The acclimatization from base camp to camp 4 is a serious undertaking especially when climbing without oxygen. Everest base camp at 5500m is already higher that Mont Blanc (4880m) in Europe and Camp 4 is at the brink of the death zone at 8000m and above where nothing lives. Acclimatizing to camp 1 (6000m), camp 2 (6300m), camp 3 (7200m) and camp 4 (8000m) over a period of one and a half months involves a series of lcimbs, each ascending to increasingly higher altitudes. It is a gradual and difficult process often plagued by physical limitations of the body as it is being pushed to the extreme under conditions that are increasingly hostile.

Robert was not spared. First, he got a nose bleed from the freezing dry air. Then his nose started to drip non stop throughout the expedition. At 7200m in camp 3, eating and sleeping became a problem. Appetite dropped tremendously to biscuits and tea, and sleep was sporadic, with frequent awakenings when the body was suddenly jolted by insufficient oxygen and Robert found he had to breath consciously and hard. At 8000m, the oxygen level was less than half that at sea level and the effect on the body was dramatic. Food was again biscuits and tea but in meager portions.

Despite all this,  Robert was feeling strong and optimistic of summitting, even visualizing the team up there that night. 

At 9pm on 20 May, Pemba and Robert set off for the summit from camp 4. Robert felt strong but climbed slowly without oxygen. After three hours, breathing became more difficult and the air was much drier. He found himself gasping for oxygen as if the air around him was "disappearing". After hours of rapid breathing through his mouth, his throat felt dry like parchment, causing some irritation. He tried to breathe through this balaclava to moisten the air but it had little effect. The rawness of the throat triggered a violent cough. Robert thought nothing of it until he reached te Balcony (a landmark at 8400m on Everest). The breathing had become harder and faster and he could feel the pain in both sides of his chest, which meant only one thing; he had cracked two ribs. The pain was excruciating but bearable. However, fearing that the cracked ribs would break and puncture his lungs if he continued, Robert battled against his desire to summit and descended with Pemba.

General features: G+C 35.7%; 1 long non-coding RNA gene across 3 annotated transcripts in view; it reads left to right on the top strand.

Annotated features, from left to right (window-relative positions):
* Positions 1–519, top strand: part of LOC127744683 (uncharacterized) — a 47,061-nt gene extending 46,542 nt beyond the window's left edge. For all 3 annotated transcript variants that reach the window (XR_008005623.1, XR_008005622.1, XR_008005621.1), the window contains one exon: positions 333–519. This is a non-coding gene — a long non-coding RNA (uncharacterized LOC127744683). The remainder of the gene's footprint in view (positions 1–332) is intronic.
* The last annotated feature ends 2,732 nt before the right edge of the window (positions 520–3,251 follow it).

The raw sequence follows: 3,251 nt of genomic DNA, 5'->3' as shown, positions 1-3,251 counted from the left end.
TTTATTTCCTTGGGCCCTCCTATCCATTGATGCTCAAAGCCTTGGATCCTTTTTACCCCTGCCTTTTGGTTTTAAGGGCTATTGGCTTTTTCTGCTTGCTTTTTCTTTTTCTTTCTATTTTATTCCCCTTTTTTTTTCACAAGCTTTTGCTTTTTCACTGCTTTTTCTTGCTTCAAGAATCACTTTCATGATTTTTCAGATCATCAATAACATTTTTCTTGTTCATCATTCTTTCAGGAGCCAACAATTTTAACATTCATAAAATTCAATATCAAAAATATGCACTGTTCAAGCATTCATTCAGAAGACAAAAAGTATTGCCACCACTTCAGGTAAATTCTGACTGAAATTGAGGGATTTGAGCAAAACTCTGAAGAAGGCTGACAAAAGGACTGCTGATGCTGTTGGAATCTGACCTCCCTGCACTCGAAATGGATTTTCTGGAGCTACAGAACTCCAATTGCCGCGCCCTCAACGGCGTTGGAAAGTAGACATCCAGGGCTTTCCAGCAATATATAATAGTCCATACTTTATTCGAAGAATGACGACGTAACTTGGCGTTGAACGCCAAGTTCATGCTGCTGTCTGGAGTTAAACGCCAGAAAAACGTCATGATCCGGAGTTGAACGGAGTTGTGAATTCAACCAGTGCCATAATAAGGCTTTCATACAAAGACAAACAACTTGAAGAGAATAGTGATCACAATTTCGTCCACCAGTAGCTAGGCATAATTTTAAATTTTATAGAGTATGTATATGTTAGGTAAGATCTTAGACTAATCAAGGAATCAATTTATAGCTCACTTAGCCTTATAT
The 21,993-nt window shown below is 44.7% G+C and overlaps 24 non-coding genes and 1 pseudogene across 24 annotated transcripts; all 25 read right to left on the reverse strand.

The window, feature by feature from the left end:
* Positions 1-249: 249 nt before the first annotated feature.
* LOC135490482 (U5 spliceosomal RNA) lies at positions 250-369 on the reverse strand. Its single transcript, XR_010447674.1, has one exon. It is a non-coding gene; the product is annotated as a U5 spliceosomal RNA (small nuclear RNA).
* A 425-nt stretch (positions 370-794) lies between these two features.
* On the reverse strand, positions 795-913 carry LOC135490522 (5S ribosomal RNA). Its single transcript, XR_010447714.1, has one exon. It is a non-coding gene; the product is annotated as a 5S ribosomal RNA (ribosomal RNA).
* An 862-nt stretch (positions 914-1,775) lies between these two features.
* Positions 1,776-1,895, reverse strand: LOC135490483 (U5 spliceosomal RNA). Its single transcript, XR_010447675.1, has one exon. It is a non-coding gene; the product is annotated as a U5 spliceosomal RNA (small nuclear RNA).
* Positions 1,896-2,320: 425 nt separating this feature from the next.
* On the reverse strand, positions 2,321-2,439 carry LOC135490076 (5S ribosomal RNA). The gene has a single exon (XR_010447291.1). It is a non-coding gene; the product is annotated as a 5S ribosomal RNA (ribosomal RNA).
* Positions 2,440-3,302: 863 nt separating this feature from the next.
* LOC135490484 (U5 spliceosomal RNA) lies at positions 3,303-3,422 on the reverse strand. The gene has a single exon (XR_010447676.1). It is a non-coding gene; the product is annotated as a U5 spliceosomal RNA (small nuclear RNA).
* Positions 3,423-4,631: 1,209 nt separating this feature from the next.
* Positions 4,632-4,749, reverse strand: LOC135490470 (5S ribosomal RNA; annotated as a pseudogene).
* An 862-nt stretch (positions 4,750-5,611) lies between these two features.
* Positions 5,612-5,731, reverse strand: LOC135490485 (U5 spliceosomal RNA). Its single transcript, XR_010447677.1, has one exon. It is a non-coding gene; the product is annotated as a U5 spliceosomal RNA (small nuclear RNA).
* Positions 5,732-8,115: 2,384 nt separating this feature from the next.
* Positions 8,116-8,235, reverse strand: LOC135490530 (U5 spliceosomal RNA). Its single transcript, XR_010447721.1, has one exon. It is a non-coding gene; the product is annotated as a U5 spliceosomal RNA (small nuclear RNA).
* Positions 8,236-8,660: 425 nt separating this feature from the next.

Yau Choon and Jamling, who were moving faster as they wre using oxygen, summitted Everest at 8am on 21 May.

Never give up spirit

At 8400m, the Balcony was the highest that Robert had climbed without supplementary oxygen. It was a personal best in his mountaineering adventures. He now knows that one of his physical limitations is the rib-cracking cough sustained by the exception combination of cold, dry and "disappearing" air above 8000m. He must find ways of preventing this in future climbs. "At the Balcony, the air just got thinner and drier and seemed to disappear completely as I gasped," he said. "This was an interesting discovery and a new experience for my body. It has given me a deeper understanding of what is required to climb even higher." 

This and other lessons learned on Everest will be put into practice in 2008 , when Robert and Edwin will attempt K2 at 8611m-- without oxygen. Though the world's second highest mountain, it is arguably the world's most dangerous.